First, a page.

If the system communicates with another system, there will be one or more boundary classes identified in Task: Use Case Analysis to describe the communication protocol. An
external system may be anything from software to hardware units that the current system will use, such as printers,
terminals, alarm devices, and sensors. In each case, a boundary class will be identified whose purpose is to mediate
the communication with the external system.
An Automated Teller Machine (ATM) must communicate with the ATM Network to ascertain whether a customer's bank number
and PIN are correct, and whether they have sufficient funds in their account to effect a withdrawal. Since the ATM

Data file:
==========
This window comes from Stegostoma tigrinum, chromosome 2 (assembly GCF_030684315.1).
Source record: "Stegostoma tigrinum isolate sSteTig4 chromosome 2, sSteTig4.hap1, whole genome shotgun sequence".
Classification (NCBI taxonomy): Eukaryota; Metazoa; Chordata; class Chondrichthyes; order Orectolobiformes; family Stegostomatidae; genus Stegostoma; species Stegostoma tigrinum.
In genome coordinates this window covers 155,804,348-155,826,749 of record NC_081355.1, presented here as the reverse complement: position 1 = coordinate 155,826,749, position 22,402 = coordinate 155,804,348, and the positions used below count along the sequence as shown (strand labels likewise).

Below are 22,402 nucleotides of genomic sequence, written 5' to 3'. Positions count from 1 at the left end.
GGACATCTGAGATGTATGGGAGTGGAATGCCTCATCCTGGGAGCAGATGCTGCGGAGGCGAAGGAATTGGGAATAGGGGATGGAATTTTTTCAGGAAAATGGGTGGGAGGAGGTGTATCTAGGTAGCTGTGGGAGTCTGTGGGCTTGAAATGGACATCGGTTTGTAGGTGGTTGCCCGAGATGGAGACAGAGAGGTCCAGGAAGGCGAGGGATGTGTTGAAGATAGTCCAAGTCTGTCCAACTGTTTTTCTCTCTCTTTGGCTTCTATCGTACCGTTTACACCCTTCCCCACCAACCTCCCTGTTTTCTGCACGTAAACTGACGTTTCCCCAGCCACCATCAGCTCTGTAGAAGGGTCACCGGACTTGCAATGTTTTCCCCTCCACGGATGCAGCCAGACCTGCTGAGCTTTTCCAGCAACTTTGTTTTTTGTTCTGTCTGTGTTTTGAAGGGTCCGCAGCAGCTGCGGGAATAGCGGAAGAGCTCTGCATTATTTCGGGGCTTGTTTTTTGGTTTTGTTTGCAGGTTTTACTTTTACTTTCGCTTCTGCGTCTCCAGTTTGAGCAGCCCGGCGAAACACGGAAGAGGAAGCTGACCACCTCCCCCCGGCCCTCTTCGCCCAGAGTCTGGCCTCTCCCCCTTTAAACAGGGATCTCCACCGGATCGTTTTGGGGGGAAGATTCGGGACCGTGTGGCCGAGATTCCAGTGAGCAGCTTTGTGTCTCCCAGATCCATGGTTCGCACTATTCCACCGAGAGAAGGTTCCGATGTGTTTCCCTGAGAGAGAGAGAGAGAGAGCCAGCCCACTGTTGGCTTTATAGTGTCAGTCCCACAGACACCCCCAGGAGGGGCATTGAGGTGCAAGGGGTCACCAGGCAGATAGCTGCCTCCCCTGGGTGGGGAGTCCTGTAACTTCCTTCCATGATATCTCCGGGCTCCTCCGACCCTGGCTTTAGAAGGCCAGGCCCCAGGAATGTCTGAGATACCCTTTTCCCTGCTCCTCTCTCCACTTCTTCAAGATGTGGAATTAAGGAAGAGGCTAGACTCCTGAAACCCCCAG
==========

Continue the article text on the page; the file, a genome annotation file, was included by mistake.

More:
Network is an external system (from the perspective of the ATM), we would use a boundary class to represent it
in Use Case Analysis.
If the interface(s) to the system are simple and well-defined, a single class may be sufficient to represent the
external system. Often, however, these interfaces are too complex to be represented using a single class; they often
require complex collaborations of many classes. Moreover, interfaces between systems are often highly reusable across
applications. As a result, in many cases, a subsystem more appropriately models the system interfaces.
The use of a subsystem allows the interface to the external system to be defined and stabilized, while leaving the
design details of the system interface to remain hidden while its definition evolves.